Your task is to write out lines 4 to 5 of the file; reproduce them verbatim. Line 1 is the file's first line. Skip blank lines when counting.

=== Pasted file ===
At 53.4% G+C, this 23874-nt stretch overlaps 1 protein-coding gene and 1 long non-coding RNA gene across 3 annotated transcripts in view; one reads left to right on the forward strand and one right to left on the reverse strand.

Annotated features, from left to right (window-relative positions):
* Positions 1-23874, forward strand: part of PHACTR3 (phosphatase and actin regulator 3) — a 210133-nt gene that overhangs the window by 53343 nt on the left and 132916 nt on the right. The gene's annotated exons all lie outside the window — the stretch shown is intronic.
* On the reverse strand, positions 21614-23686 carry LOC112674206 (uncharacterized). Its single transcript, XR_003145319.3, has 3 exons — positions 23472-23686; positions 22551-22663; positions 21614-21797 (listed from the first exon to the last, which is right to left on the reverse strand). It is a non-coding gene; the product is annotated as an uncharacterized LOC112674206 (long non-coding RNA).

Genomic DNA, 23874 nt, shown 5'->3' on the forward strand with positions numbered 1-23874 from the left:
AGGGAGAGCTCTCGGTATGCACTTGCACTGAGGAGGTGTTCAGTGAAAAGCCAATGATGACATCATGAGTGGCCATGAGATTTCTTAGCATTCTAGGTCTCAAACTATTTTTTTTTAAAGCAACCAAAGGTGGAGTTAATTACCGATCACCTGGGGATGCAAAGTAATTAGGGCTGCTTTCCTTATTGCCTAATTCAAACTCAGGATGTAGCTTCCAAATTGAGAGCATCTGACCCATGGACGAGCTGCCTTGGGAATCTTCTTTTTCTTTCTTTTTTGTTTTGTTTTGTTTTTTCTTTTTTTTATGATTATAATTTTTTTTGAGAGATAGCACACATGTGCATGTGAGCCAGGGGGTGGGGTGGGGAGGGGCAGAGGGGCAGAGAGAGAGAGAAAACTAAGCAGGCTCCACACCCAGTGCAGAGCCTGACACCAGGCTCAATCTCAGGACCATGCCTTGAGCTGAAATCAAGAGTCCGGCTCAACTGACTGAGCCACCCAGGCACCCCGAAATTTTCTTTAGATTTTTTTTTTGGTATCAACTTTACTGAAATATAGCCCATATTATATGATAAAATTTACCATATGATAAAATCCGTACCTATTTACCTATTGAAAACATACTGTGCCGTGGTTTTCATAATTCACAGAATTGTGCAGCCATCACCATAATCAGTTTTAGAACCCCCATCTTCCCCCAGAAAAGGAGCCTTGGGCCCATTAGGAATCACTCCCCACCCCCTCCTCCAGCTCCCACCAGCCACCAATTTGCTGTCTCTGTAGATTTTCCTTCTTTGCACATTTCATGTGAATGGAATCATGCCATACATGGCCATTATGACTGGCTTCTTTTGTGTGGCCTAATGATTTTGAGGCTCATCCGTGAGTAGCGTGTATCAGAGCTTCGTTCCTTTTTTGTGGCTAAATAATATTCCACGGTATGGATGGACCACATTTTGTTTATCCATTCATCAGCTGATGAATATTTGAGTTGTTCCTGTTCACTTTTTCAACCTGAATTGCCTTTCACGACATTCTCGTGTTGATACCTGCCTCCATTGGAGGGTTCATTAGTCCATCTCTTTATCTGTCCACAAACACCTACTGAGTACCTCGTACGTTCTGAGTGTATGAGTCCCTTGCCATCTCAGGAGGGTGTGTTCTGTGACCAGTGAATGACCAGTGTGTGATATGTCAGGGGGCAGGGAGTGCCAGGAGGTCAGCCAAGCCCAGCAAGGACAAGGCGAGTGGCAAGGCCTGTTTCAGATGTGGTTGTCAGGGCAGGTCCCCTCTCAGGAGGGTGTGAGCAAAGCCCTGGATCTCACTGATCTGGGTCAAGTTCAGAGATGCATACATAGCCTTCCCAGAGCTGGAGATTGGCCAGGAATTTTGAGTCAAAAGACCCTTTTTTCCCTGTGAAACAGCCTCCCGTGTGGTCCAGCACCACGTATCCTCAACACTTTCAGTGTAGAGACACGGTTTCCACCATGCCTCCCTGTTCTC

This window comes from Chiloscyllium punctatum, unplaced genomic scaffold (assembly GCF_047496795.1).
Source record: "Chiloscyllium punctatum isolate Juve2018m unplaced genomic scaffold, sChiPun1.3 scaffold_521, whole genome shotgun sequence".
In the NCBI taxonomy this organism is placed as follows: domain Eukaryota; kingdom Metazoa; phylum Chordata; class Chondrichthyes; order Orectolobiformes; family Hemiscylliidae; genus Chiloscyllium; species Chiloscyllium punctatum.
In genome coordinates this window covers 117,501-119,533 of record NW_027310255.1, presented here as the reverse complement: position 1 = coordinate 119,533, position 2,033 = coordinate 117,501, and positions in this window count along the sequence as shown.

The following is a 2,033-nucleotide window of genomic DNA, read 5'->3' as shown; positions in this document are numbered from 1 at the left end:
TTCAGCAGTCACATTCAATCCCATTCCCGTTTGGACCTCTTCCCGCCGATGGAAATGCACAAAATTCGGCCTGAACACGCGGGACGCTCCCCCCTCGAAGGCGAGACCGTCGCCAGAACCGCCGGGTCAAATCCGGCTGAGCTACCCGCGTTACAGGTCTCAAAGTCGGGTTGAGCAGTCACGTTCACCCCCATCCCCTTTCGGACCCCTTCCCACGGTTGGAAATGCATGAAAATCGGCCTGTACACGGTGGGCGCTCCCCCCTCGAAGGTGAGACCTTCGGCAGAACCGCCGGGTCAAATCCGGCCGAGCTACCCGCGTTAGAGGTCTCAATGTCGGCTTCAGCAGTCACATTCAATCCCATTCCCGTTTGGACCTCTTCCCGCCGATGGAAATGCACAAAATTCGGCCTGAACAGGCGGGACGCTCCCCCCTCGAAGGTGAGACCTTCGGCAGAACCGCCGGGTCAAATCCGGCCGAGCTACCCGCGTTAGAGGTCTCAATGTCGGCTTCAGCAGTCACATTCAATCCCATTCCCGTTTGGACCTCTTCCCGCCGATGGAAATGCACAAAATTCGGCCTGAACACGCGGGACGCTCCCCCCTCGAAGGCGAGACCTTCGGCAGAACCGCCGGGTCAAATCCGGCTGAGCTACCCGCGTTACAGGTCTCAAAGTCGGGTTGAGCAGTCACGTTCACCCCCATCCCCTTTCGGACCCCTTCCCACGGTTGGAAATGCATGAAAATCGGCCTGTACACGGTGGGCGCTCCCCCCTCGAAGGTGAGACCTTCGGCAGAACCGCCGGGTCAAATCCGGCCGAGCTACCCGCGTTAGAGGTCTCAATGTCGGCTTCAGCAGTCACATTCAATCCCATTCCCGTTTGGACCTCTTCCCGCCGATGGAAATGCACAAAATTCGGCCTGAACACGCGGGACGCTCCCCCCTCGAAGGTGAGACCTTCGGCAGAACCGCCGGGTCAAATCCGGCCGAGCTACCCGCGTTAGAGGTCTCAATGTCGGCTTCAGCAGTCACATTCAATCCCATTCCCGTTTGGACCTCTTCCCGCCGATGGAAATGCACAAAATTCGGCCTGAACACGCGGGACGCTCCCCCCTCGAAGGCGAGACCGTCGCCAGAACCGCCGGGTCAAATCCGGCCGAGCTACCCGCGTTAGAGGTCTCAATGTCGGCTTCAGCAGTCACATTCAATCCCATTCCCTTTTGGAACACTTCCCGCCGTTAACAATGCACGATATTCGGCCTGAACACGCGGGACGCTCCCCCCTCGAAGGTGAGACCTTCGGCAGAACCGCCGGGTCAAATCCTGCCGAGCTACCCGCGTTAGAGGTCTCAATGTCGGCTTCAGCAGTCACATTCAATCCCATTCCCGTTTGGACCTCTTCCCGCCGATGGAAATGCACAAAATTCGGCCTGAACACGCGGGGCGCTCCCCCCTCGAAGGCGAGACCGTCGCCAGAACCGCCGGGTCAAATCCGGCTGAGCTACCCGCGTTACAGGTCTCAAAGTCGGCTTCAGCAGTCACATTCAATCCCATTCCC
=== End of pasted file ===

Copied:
* On the reverse strand, positions 21614-23686 carry LOC112674206 (uncharacterized). Its single transcript, XR_003145319.3, has 3 exons — positions 23472-23686; positions 22551-22663; positions 21614-21797 (listed from the first exon to the last, which is right to left on the reverse strand). It is a non-coding gene; the product is annotated as an uncharacterized LOC112674206 (long non-coding RNA).

Genomic DNA, 23874 nt, shown 5'->3' on the forward strand with positions numbered 1-23874 from the left: